This past weekend I attended ReasonFest, a regional convention held on the University of Kansas, with over 500 attendees. When I arrived at the KCI airport Friday afternoon, I immediately regretted forgetting my jacket in Houston, as the temp was in the twenties and dropping rapidly. After an afternoon of restful fireside reading, there was a casual pre-convention party at my host’s home that kicked off the weekend right with great conversation and local brews.
It’s fascinating to watch a convention coalesce in the early morning. Sponsor and vendor booths are set up, pamphlets and products placed on display, and then people begin to trickle in. Gradually the volume rises, and the echoes from large vendor rooms decline. This year’s sponsors were the ever-active Secular Student Alliance, the Freedom From Religion Foundation, the Center For Inquiry, American Atheists, and the Richard Dawkins Foundation for Reason and Science.
From the outset, the theme of this well organized convention became clear: community. Building, growing, and strengthening our community is a vital part of our unique body of non-theists. Mark Blumberg and Judy Johnson, the first two speakers, sought to break down our ways of thinking through analysis about adaptation and overcoming all forms of dogma.
“Dogma is an ugly scar on the face of reason.” – Judy Johnson
The first panel and keynote speaker focused on interfaith, humanism, and identifying goals that we could all focus on. While several concerns were raised about interfaith work on the panel, everyone involved agreed that we should focus on advancing human well-being.
The keynote speaker, humanist chaplain and author Greg Epstein, asked us all to focus on what we do believe in rather than what we don’t believe in. While I agree with this as a positive goal, ultimately your beliefs govern your actions and most beliefs in supernatural deities involve domination and control. We need to use caution when approaching religious organizations and individuals with interfaith projects. Caution is especially important with groups like the one that burst in during Epstein’s talk, shouting and condemning us all to an eternal torment in “hell.”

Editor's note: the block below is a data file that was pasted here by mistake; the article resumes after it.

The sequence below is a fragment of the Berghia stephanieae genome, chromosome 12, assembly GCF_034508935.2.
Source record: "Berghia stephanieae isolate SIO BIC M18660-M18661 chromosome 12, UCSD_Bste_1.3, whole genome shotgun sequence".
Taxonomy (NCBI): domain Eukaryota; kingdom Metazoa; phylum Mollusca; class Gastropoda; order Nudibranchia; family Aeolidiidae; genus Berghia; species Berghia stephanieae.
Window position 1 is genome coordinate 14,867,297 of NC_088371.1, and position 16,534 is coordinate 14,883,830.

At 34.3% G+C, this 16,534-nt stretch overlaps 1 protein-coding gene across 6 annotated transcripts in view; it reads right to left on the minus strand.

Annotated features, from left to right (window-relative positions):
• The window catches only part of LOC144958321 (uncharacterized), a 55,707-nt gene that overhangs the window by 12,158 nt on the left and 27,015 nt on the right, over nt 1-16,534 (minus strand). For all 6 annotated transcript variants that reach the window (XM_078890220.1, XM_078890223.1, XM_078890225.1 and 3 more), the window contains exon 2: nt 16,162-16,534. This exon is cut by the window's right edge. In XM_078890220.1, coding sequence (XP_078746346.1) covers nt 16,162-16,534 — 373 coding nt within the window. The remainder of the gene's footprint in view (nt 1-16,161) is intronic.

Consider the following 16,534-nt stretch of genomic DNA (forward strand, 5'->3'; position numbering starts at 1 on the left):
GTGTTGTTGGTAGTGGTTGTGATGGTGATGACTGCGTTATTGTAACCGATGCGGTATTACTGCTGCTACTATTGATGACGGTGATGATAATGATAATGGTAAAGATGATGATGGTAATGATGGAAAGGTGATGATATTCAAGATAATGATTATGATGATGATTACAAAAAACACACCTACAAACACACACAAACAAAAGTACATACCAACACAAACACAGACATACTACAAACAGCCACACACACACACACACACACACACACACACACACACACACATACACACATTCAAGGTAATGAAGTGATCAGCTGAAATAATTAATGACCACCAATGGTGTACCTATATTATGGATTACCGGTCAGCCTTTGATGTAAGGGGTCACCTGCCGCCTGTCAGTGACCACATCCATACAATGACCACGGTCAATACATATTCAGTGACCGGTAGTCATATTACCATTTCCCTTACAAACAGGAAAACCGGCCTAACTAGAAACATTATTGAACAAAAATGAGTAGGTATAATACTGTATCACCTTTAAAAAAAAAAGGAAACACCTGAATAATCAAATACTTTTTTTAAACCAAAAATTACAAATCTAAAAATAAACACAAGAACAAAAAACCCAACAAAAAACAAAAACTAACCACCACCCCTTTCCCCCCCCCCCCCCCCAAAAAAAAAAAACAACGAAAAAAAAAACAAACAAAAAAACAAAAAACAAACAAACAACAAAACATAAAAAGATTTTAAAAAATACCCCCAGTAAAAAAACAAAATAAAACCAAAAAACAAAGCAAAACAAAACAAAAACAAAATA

“The greatest element of the humanist movement is you.” – Greg Epstein
The evening’s entertainment was twofold. We were first educated with a new documentary examining the Creationist-contrived controversy of teaching evolution in American classrooms, then engaged with writer Jamila Bey and comedian Keith Lowell Jensen. When asked about his atheist comedy act, Jensen explained that the intent of his stand-up is to humanize atheists and get people talking about non-belief. He advises atheists to first make fun of ourselves in debate. The evening concluded with “drinking reasonably” at a local bar, where we digested the messages presented on Day One of ReasonFest.
Day Two started a little late, but moved along quickly with more talk about community and coexisting in the oft religious world that we inhabit. The atheist side of the panel “Is Religion a Force for Good in the World?” concluded that religion was merely our first attempt at explaining the world around us, and that we were ready to grow past religion using philosophy, reason, and science.
Following this panel was Darrel Ray‘s talk about Sex & God (also the title of his latest book). This well-received presentation continued Jensen’s earlier joke about duck dicks. Yes. Really. Duck penis. After this, we invested in our Reason Fest micro-community by breaking bread together at a local cafe.
Returning from lunch, we were presented with two back-to-back debates about science and religion co-existing, with a very strong case given on the secular side of both debates. After these debates, I was left wondering, “If science and religion cannot co-exist, what does that mean to us?” Before presenting Sunday’s keynote speech, Jerry DeWitt of Recovering from Religion (RR) performed an impromptu southern “sermon” and call to support the (RR) fundraising raffle. The day ended far too quickly with an extensively informative, and ultimately emotionally moving, lecture from Jennifer Michael Hecht on the history of doubt. Hecht’s latest book was sold out, so I ventured online to purchase it. Reason Fest wrapped up with an ice cream social and plenty of hugs from new and reinforced friendships.
A personal note: The best part of this trip was the new friendships I made and firing up my desire to strengthen our non-theist community in Houston. A great highlight was being seated in Darrel Ray’s living room, reading his latest book and asking questions about it as I turned the pages. Also, this weekend to Kansas ended delightfully! I awoke Monday morning to a magnificent snowfall, which made for an adventurous trip to the airport.
Bonus: Prior to ReasonFest, Michaelyn Everhart raised $1,000 to support the event. On the fly, while Everhart was receiving her mohawk on stage, Amanda Brown was able to raise an additional $500 with the quick thinking of convention attendee Robbie Macken from the University of Missouri.